IPv6 Is Still Weird

Last year, we covered some weird findings from Google on IPv6 usage. Mainly that it spikes on weekends and noticeably falls during the week. It’s a little weird, although I’m sure it has something to do with more personal device usage outside of work hours.

But IPv6 still has some mysteries for those that are inclined to look. One of the big problems is scanning. IPv4 has just under 4.3 billion possible addresses. IPv6 was designed to account for a more modern Internet, with 340,282,366,920,938,463,463,374,607,431,768,211,456 possible addresses. So using scanning tools designed to handle a 4.3 billion workload are going to have some problems.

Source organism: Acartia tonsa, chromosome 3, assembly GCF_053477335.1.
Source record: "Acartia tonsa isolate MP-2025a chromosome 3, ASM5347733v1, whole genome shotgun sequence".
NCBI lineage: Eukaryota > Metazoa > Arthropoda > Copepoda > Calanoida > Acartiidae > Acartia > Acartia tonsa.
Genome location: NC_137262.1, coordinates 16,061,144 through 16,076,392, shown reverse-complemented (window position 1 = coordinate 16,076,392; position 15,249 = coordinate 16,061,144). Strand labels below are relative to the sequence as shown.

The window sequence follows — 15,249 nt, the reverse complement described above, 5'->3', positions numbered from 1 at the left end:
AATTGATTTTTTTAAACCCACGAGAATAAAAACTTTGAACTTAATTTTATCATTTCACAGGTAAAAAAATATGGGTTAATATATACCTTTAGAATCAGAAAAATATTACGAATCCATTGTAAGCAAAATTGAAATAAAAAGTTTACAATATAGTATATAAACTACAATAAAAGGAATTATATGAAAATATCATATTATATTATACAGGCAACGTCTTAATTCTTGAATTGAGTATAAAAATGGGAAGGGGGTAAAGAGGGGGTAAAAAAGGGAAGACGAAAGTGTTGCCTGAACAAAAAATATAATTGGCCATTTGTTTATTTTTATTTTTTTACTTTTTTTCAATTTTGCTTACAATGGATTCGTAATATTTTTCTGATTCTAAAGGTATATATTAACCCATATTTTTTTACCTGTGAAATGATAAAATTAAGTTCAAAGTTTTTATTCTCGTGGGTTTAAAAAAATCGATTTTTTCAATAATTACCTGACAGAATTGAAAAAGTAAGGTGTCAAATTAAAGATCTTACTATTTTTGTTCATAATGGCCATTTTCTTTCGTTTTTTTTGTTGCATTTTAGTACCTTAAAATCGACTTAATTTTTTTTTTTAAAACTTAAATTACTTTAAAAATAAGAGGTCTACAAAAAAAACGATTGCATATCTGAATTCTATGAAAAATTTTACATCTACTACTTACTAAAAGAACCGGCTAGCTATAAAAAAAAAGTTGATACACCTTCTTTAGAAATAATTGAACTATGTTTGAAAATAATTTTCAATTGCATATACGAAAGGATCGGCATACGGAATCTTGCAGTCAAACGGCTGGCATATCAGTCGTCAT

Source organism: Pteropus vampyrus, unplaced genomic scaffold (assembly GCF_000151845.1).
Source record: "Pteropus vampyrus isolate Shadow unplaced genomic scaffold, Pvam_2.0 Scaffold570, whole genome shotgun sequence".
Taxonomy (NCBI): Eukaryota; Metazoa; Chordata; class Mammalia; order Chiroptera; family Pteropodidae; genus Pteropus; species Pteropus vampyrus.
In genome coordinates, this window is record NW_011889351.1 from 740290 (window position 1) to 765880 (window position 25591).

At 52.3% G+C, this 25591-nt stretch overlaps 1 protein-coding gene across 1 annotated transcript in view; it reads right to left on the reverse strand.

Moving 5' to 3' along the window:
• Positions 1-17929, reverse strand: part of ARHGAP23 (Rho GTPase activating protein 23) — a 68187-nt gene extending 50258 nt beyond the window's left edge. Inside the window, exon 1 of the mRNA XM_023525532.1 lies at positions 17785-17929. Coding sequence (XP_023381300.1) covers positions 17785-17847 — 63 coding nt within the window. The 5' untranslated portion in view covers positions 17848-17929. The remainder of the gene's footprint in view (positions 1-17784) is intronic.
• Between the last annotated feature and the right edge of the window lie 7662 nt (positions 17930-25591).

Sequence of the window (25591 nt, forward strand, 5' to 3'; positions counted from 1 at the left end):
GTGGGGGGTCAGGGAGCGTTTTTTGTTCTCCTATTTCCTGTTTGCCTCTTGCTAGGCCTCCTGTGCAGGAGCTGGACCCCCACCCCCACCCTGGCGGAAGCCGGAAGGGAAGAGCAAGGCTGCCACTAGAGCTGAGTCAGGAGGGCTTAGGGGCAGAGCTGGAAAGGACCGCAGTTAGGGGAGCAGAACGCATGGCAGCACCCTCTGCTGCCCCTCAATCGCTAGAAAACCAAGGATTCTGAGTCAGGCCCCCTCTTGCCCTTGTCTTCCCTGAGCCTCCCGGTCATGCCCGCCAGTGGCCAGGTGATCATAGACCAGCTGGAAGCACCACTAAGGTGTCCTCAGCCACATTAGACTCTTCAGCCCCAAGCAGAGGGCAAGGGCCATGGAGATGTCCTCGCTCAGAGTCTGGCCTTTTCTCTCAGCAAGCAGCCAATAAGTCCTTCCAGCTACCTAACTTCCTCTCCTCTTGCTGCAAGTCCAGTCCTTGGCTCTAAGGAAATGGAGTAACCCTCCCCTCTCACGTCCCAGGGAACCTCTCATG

That’s why Marc Newlin and Chris Grayson created ipv666, designed to identify addresses globally and in targeted networks. Just as interesting as the tool is some of the research that went into it. Make sure you check out Chris’ blog post on it, and the coverage on Duo’s Decipherer blog.

About the author

Rich Stroffolino

Rich has been a tech enthusiast since he first used the speech simulator on a Magnavox Odyssey². Current areas of interest include ZFS, the false hopes of memristors, and the oral history of Transmeta.

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